Loading content, please wait..
loading..
Logo
Version 3.22
or
Publication Type J
Authors Li, J. S., T. Hussain, X. H. Feng, K. Guo, H. Y. Chen, C. Yang and X. J. Liu
Title Comparative study on the resistance of Suaeda glauca and Suaeda salsa to drought, salt, and alkali stresses
Source Ecological Engineering
Language English
Author Keywords Suaeda glauca Suaeda salsa Salt stress Alkali stress Drought stress Artificial revegetation osmotic adjustment phragmites-australis salinity tolerance ionic balance growth water reclamation germination photosynthesis restoration Environmental Sciences & Ecology Engineering
Abstract Suaeda glauca and Suaeda salsa are annual chenopod herbs that grow well in saline-alkali lands, and they share a number of morphological and physiological traits. We found that the natural distributions of these two halophytes were regionally heterogeneous in the saltmarsh of the Bohai coast, China. In the present study, habitat surveys and laboratory tests were conducted to examine the adaptability of S. glauca and S. salsa in variable environments. The habitat survey showed that S. glauca preferred to establish in soil with a lower moisture, lower EC, and higher pH as compared to S. salsa, suggesting that the adaptability of S. glauca and S. salsa to drought, salt, and alkali conditions varies. In the laboratory, these abiotic stresses were simulated at varying degrees by hydroponic culture. Plant biomass, water content, cations and anions distribution were measured after 10 days treatments. The results showed that (1) the inhibitory effect of the drought treatment on S. salsa shoot fresh weight and water content was less than that on S. glauca. Low and moderate drought treatments inhibited the root growth of S. glauca but promoted S. salsa root growth with Mg2+ and SO42- accumulation. (2) S. glauca and S. salsa were both highly resistant to salinity, and their adaptive strategies were similar. The optimum NaCl concentration for S. salsa was 200 mM, higher than that of 100 mM for S. glauca, and a greater K+ deficiency was observed in S. glauca roots under high salinity treatment. (3) Although high alkali stress was destructive to S. glauca and S. salsa, low alkali treatment promoted the plants root growth, and this promotion in S. glauca was greater than that in S. salsa. Furthermore, low and moderate alkali treatments significantly increased Ca2+ and Mg2+ contents in S. glauca root but had little effect in S. salsa. These results indicated that S. salsa was more tolerant to drought and salt stresses than S. glauca but less tolerant to alkalinity. The resistance variation between the two species was mainly due to their root adaptability and the potential cations regulation. Moreover, our study suggests that S. salsa is an optimal species for the artificial revegetation in high saline land, while S. glauca is more adaptable to alkali land.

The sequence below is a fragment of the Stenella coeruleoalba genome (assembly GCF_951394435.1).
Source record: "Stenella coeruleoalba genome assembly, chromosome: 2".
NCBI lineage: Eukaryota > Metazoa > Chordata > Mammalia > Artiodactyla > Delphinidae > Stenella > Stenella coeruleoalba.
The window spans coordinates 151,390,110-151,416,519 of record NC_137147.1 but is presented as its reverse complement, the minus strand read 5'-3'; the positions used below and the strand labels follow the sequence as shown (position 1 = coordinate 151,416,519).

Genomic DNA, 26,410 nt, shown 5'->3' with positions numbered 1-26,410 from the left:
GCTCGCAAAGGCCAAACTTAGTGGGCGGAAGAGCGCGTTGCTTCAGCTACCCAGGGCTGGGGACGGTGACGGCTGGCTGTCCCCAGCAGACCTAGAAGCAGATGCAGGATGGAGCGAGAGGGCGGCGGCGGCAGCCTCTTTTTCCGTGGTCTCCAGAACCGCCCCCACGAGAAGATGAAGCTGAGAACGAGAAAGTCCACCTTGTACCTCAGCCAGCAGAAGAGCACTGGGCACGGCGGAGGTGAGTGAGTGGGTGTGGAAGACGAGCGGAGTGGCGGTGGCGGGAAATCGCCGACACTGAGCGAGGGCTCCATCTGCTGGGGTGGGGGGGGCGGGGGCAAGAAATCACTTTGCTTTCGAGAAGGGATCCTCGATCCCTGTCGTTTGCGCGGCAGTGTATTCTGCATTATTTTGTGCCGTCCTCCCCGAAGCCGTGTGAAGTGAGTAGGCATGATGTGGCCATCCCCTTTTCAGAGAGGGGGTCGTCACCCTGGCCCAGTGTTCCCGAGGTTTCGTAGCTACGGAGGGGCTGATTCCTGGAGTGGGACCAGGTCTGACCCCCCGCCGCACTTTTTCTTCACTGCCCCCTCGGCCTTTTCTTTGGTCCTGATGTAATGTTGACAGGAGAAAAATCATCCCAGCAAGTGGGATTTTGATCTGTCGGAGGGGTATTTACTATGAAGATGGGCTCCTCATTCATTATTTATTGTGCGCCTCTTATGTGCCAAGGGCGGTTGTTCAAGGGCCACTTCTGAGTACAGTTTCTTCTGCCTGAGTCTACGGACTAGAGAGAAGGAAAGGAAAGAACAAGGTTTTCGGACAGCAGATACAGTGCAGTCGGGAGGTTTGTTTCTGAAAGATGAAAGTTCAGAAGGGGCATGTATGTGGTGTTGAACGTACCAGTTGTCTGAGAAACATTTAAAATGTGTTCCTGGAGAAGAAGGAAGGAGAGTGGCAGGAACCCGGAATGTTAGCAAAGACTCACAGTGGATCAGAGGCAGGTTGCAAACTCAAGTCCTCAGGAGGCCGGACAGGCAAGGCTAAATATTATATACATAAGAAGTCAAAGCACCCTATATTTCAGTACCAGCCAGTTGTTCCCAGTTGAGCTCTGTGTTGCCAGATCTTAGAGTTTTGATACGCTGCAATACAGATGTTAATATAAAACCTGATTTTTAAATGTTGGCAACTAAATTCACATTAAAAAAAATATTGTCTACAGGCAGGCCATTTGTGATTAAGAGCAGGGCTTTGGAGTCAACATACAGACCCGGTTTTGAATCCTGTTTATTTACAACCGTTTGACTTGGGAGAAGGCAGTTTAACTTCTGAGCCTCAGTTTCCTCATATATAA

Author Address [Li, Jingsong; Feng, Xiaohui; Guo, Kai; Chen, Huanyu; Yang, Ce; Liu, Xiaojing] Chinese Acad Sci, Ctr Agr Resources Res, Inst Genet & Dev Biol, Key Lab Soil Ecol, Beijing, Peoples R China. [Li, Jingsong; Guo, Kai; Chen, Huanyu; Yang, Ce; Liu, Xiaojing] Univ Chinese Acad Sci, Beijing, Peoples R China. [Hussain, Tabassum] Univ Karachi, Inst Sustainable Halophyte Utilizat, Karachi, Pakistan. Liu, XJ (reprint author), Chinese Acad Sci, Ctr Agr Resources Res, Inst Genet & Dev Biol, Key Lab Soil Ecol, Beijing, Peoples R China. xjliu@sjziam.ac.cn
ISSN 0925-8574
ISBN 0925-8574
29-Character Source Abbreviation Ecol. Eng.
Publication Date Dec
Year Published 2019
Volume 140
Beginning Page 9
Digital Object Identifier (DOI) 10.1016/j.ecoleng.2019.105593
Unique Article Identifier WOS:000489618600003
Plants associated with this reference

LEGAL NOTICES — This website is protected by Copyright © The University of Sussex, 2012, 2013, 2014, 2015, 2016, 2017, 2018, 2019, 2020, 2021, 2022. The eHALOPH database is protected by Database Right and Copyright © The University of Sussex and other contributors, 2006, 2012, 2013, 2014, 2015, 2016, 2017, 2018, 2019, 2020, 2021, 2022. This database is based on an earlier work by James Aronson.
THIS WEBSITE AND THIS DATABASE ARE PROVIDED ON AN "AS IS" BASIS, AND YOU USE THEM AND RELY ON THEM AT YOUR OWN RISK.

Contact email: halophytes@sussex.ac.uk
Credits – Tim Flowers, Joaquim Santos, Moritz Jahns, Brian Warburton, Peter Reed